Eventually an asylum seeker's case is evaluated and its decided whether or not they are "legitimately fleeing prosecution." But in the meantime, they are required by federal law to wait 5 months before applying for a work permit; and it can take a year (now maybe more) for that permit to be processed. Actually gaining full permanent resident status can take much longer. How do they provide for their basic needs before they're allowed to work? In Maine, a law was passed 2 years ago allowing them to collect General Assistance - emergency funds for housing, medical and other very basic needs - but its now becoming clear that individuals may be cut off from these benefits after 2 years. Since these folks are not able to access other parts of the social safety net - food stamps, WIC (food benefits for women, infants & children), TANF - they would be especially harmed. People with children too young to attend school, disabled people and others unable to work would be left with no legal way to pay the rent. This process is insanely complex and difficult to navigate - often leaving people in situations where they struggle to meet basic material needs of food and housing.

We're excited to grow even a tiny little bit of food for some families new to our community - and we're also excited to share with ALL our CSA members some new vegetables! (Inspired by this initiative.) We're planting a few crops that new Americans may be more likely to recognize & enjoy: African eggplant (also called "garden eggs"), cooking greens (like Molokhia, a super healthy middle eastern green) and African corn (which is eaten fresh but isn't sweet). We'll offer these -probably as "extras" - to our regular CSA members a few times in the summer.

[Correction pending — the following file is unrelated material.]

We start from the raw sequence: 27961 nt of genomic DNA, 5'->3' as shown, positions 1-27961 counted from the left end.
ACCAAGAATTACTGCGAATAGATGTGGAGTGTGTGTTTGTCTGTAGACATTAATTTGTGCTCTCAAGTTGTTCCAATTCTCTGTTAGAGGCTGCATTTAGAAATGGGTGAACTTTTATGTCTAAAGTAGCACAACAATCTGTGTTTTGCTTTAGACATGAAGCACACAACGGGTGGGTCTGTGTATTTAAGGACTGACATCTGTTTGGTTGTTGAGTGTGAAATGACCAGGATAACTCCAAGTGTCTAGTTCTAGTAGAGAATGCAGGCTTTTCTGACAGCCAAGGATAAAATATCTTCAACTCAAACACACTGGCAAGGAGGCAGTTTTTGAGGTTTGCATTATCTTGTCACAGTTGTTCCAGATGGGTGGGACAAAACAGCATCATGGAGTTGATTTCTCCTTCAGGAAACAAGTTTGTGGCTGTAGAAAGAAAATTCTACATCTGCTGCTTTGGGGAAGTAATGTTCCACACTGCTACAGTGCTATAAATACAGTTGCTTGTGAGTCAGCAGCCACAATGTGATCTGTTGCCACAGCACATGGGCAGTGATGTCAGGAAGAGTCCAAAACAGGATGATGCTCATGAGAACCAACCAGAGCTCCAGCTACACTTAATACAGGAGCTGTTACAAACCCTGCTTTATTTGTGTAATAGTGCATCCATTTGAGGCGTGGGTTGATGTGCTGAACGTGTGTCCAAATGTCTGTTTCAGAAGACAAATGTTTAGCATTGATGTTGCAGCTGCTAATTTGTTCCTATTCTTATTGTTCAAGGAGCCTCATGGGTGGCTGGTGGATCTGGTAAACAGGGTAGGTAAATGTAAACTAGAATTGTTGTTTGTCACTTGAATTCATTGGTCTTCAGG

Our goal is to raise funds to cover approximately half of our production costs. We'll see how much money we can raise over the next couple of months and this will determine exactly how many shares deliver weekly. We'll keep CSA members (and other donors) updated on exactly what we raise and how many shares we end up delivering. If you're signing up for a CSA Share, you'll notice a new addition to the sign-up form:  a box where you can tack on a few dollars to your registration fee to make this initiative possible. Non-members (or members who have signed up already) can contribute too! Email us & we'll tell you how. 

THANK YOU so much, in advance, for supporting this new first attempt to donate some CSA shares. We're looking forward to seeing how it works & how we can improve upon it in the future. (And GREAT WORK making it through this very long blog post!)  We'd love to hear from you, too, if you have thoughts on this or on the state of the world.


Hillary and Alex



"2014 Continues a 35 year Trend of Broad Based Wage Stagnation."

"Maine's Welfare Policies Have Taken a Turn, with Dire Consequences for Kids."

It's Time to End Child Poverty in Maine.

Refugees and Asylees in the United States:

"More Maine Children Live in Poverty, Fewer Get Help."